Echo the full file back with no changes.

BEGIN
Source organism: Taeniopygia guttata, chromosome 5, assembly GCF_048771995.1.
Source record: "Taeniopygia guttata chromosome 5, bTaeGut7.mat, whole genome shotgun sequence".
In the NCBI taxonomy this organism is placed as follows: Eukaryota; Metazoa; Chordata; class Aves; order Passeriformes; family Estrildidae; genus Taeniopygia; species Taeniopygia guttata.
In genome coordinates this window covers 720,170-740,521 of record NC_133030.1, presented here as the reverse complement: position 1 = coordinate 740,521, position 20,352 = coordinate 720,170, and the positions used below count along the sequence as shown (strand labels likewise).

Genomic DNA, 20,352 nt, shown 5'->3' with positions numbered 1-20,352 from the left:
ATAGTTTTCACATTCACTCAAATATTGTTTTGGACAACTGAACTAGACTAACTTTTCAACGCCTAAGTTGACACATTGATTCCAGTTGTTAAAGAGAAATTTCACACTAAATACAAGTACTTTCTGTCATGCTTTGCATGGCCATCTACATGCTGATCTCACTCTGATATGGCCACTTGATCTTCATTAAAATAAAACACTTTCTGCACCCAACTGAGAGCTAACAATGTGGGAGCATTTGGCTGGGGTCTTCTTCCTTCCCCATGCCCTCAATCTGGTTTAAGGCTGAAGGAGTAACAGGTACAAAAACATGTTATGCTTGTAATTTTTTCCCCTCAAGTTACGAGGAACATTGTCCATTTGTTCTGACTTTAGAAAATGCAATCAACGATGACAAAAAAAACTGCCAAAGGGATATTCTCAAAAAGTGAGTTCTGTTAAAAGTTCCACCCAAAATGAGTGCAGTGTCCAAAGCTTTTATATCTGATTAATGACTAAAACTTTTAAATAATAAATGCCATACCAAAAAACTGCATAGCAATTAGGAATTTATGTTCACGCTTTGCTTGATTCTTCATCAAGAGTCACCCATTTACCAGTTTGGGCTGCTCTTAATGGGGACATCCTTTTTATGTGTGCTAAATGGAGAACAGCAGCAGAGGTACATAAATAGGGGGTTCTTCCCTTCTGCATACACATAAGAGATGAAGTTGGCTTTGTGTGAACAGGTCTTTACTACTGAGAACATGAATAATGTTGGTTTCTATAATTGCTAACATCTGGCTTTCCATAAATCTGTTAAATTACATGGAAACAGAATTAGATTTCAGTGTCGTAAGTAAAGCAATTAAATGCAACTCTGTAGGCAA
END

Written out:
Source organism: Taeniopygia guttata, chromosome 5, assembly GCF_048771995.1.
Source record: "Taeniopygia guttata chromosome 5, bTaeGut7.mat, whole genome shotgun sequence".
In the NCBI taxonomy this organism is placed as follows: Eukaryota; Metazoa; Chordata; class Aves; order Passeriformes; family Estrildidae; genus Taeniopygia; species Taeniopygia guttata.
In genome coordinates this window covers 720,170-740,521 of record NC_133030.1, presented here as the reverse complement: position 1 = coordinate 740,521, position 20,352 = coordinate 720,170, and the positions used below count along the sequence as shown (strand labels likewise).

Genomic DNA, 20,352 nt, shown 5'->3' with positions numbered 1-20,352 from the left:
ATAGTTTTCACATTCACTCAAATATTGTTTTGGACAACTGAACTAGACTAACTTTTCAACGCCTAAGTTGACACATTGATTCCAGTTGTTAAAGAGAAATTTCACACTAAATACAAGTACTTTCTGTCATGCTTTGCATGGCCATCTACATGCTGATCTCACTCTGATATGGCCACTTGATCTTCATTAAAATAAAACACTTTCTGCACCCAACTGAGAGCTAACAATGTGGGAGCATTTGGCTGGGGTCTTCTTCCTTCCCCATGCCCTCAATCTGGTTTAAGGCTGAAGGAGTAACAGGTACAAAAACATGTTATGCTTGTAATTTTTTCCCCTCAAGTTACGAGGAACATTGTCCATTTGTTCTGACTTTAGAAAATGCAATCAACGATGACAAAAAAAACTGCCAAAGGGATATTCTCAAAAAGTGAGTTCTGTTAAAAGTTCCACCCAAAATGAGTGCAGTGTCCAAAGCTTTTATATCTGATTAATGACTAAAACTTTTAAATAATAAATGCCATACCAAAAAACTGCATAGCAATTAGGAATTTATGTTCACGCTTTGCTTGATTCTTCATCAAGAGTCACCCATTTACCAGTTTGGGCTGCTCTTAATGGGGACATCCTTTTTATGTGTGCTAAATGGAGAACAGCAGCAGAGGTACATAAATAGGGGGTTCTTCCCTTCTGCATACACATAAGAGATGAAGTTGGCTTTGTGTGAACAGGTCTTTACTACTGAGAACATGAATAATGTTGGTTTCTATAATTGCTAACATCTGGCTTTCCATAAATCTGTTAAATTACATGGAAACAGAATTAGATTTCAGTGTCGTAAGTAAAGCAATTAAATGCAACTCTGTAGGCAA